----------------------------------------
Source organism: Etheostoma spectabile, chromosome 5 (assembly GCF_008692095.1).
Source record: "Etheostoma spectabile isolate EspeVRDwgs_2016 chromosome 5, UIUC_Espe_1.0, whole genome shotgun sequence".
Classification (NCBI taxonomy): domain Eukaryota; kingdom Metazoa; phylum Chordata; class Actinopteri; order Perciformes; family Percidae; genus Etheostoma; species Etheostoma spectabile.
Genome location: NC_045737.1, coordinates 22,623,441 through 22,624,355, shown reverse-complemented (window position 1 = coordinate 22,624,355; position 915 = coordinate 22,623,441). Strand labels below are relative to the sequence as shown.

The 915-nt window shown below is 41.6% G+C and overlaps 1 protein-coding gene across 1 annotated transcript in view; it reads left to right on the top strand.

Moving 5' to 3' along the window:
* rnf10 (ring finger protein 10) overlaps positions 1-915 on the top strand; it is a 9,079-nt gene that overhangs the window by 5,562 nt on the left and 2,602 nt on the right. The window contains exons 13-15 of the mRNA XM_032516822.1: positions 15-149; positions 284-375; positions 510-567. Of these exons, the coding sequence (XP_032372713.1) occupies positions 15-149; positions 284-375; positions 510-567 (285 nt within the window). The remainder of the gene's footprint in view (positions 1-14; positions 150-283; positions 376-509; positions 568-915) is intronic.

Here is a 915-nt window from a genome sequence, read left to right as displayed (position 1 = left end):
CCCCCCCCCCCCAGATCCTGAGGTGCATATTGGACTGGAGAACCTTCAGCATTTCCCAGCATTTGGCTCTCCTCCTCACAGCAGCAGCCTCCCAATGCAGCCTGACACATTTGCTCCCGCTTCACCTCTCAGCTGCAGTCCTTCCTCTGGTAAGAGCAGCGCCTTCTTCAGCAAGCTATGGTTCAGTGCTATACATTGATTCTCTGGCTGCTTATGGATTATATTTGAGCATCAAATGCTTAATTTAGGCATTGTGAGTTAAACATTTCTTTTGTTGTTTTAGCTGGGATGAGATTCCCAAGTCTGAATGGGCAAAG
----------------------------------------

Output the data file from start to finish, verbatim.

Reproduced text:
Source organism: Etheostoma spectabile, chromosome 5 (assembly GCF_008692095.1).
Source record: "Etheostoma spectabile isolate EspeVRDwgs_2016 chromosome 5, UIUC_Espe_1.0, whole genome shotgun sequence".
Classification (NCBI taxonomy): domain Eukaryota; kingdom Metazoa; phylum Chordata; class Actinopteri; order Perciformes; family Percidae; genus Etheostoma; species Etheostoma spectabile.
Genome location: NC_045737.1, coordinates 22,623,441 through 22,624,355, shown reverse-complemented (window position 1 = coordinate 22,624,355; position 915 = coordinate 22,623,441). Strand labels below are relative to the sequence as shown.

The 915-nt window shown below is 41.6% G+C and overlaps 1 protein-coding gene across 1 annotated transcript in view; it reads left to right on the top strand.

Moving 5' to 3' along the window:
* rnf10 (ring finger protein 10) overlaps positions 1-915 on the top strand; it is a 9,079-nt gene that overhangs the window by 5,562 nt on the left and 2,602 nt on the right. The window contains exons 13-15 of the mRNA XM_032516822.1: positions 15-149; positions 284-375; positions 510-567. Of these exons, the coding sequence (XP_032372713.1) occupies positions 15-149; positions 284-375; positions 510-567 (285 nt within the window). The remainder of the gene's footprint in view (positions 1-14; positions 150-283; positions 376-509; positions 568-915) is intronic.

Here is a 915-nt window from a genome sequence, read left to right as displayed (position 1 = left end):
CCCCCCCCCCCCAGATCCTGAGGTGCATATTGGACTGGAGAACCTTCAGCATTTCCCAGCATTTGGCTCTCCTCCTCACAGCAGCAGCCTCCCAATGCAGCCTGACACATTTGCTCCCGCTTCACCTCTCAGCTGCAGTCCTTCCTCTGGTAAGAGCAGCGCCTTCTTCAGCAAGCTATGGTTCAGTGCTATACATTGATTCTCTGGCTGCTTATGGATTATATTTGAGCATCAAATGCTTAATTTAGGCATTGTGAGTTAAACATTTCTTTTGTTGTTTTAGCTGGGATGAGATTCCCAAGTCTGAATGGGCAAAG